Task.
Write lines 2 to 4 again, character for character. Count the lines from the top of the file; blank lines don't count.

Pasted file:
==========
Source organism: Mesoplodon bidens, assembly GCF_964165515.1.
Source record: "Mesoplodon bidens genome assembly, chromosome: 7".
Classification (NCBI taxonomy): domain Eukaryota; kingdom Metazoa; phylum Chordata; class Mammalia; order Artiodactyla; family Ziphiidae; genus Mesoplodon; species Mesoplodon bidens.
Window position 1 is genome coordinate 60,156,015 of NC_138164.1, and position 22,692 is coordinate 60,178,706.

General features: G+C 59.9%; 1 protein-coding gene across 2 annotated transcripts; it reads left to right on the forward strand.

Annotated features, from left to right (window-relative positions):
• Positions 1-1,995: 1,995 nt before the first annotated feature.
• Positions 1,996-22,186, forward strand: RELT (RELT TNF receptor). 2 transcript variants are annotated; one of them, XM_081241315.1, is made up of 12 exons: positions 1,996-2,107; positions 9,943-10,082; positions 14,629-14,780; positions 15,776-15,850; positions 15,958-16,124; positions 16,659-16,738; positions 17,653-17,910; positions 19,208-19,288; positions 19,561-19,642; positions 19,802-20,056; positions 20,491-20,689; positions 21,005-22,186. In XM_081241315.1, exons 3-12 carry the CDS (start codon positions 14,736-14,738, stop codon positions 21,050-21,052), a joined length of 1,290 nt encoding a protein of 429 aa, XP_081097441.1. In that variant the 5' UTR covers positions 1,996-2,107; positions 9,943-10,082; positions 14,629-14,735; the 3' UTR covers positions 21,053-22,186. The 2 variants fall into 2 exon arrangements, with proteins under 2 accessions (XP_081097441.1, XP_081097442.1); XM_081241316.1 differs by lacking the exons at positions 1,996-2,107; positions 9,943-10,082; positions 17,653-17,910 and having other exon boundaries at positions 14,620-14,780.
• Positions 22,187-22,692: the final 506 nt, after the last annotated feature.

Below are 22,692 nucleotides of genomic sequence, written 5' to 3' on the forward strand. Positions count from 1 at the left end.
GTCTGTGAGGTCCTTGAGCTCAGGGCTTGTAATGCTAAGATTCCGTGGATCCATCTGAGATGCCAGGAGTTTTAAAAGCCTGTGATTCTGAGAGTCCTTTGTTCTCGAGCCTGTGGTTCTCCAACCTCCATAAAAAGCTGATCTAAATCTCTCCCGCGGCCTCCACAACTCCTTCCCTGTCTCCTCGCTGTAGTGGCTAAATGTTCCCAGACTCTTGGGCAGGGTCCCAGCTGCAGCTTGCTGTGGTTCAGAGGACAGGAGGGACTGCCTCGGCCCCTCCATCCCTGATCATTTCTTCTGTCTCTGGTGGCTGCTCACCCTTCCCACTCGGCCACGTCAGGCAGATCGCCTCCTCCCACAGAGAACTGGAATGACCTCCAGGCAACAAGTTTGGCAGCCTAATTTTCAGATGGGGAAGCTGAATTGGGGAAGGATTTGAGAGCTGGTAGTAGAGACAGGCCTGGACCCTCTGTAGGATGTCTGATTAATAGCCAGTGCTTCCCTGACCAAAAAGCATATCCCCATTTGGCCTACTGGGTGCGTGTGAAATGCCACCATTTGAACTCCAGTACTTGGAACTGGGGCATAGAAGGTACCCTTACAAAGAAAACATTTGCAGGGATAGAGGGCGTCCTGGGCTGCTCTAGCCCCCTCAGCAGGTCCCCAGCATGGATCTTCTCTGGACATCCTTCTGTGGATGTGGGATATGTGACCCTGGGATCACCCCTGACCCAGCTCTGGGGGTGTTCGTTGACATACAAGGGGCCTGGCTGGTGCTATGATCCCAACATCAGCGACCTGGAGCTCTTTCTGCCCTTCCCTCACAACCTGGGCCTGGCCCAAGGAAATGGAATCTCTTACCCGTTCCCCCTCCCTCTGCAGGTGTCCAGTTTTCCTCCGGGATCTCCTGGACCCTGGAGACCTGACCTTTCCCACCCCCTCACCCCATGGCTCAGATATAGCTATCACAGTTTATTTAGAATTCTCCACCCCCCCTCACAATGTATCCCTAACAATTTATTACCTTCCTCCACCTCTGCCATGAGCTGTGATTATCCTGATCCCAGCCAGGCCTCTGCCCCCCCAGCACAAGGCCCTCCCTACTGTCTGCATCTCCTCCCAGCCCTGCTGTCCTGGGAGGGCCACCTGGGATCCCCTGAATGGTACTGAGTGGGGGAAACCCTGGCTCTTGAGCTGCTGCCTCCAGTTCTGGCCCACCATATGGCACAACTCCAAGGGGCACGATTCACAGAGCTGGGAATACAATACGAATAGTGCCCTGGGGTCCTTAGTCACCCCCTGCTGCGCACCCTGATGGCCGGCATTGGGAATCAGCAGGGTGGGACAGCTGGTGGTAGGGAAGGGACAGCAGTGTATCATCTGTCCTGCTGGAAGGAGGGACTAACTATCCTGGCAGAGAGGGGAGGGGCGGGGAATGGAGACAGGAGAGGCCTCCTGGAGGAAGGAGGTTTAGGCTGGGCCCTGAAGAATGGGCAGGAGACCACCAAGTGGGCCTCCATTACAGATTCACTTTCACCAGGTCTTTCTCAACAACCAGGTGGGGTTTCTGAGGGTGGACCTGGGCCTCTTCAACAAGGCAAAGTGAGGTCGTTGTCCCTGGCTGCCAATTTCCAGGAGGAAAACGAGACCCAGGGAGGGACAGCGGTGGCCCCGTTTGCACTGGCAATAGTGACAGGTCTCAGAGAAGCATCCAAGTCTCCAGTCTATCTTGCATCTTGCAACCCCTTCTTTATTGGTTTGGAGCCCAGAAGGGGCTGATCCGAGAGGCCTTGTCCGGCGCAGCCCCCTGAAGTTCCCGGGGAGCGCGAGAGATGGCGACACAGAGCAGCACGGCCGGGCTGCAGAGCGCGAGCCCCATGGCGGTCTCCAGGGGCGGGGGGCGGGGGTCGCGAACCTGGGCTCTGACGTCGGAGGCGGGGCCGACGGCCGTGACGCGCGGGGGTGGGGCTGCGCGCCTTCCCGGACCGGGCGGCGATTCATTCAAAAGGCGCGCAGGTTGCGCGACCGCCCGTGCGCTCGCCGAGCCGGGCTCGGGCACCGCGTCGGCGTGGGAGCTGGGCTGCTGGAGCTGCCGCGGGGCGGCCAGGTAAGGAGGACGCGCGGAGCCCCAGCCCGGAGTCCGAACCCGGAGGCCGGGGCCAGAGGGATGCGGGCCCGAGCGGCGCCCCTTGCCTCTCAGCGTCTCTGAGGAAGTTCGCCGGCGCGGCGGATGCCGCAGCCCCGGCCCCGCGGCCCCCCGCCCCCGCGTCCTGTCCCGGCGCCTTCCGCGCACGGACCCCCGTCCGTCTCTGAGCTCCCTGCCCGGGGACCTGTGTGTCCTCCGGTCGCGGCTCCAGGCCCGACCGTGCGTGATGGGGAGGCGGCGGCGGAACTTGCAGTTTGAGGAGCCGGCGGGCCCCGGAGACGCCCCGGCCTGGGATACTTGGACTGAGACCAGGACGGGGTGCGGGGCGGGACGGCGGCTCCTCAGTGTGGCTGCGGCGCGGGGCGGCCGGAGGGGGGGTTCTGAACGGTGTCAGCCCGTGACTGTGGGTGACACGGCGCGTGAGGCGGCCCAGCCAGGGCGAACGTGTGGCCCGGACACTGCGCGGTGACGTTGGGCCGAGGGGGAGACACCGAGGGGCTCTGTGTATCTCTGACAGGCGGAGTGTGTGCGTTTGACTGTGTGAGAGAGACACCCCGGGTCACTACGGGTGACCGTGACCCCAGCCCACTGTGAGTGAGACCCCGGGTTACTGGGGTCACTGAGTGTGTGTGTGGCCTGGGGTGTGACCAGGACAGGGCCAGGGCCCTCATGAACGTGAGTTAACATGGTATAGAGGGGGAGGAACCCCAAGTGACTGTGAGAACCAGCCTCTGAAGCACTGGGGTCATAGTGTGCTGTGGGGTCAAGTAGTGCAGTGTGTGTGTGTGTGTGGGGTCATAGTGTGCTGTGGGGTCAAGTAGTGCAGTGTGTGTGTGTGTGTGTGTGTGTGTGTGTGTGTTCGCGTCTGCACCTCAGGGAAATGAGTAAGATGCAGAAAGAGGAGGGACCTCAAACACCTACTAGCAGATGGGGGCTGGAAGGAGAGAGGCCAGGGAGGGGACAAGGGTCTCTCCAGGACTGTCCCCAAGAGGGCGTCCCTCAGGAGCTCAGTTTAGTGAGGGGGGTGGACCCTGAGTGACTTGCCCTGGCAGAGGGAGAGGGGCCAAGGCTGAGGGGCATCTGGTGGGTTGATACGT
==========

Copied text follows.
Source record: "Mesoplodon bidens genome assembly, chromosome: 7".
Classification (NCBI taxonomy): domain Eukaryota; kingdom Metazoa; phylum Chordata; class Mammalia; order Artiodactyla; family Ziphiidae; genus Mesoplodon; species Mesoplodon bidens.
Window position 1 is genome coordinate 60,156,015 of NC_138164.1, and position 22,692 is coordinate 60,178,706.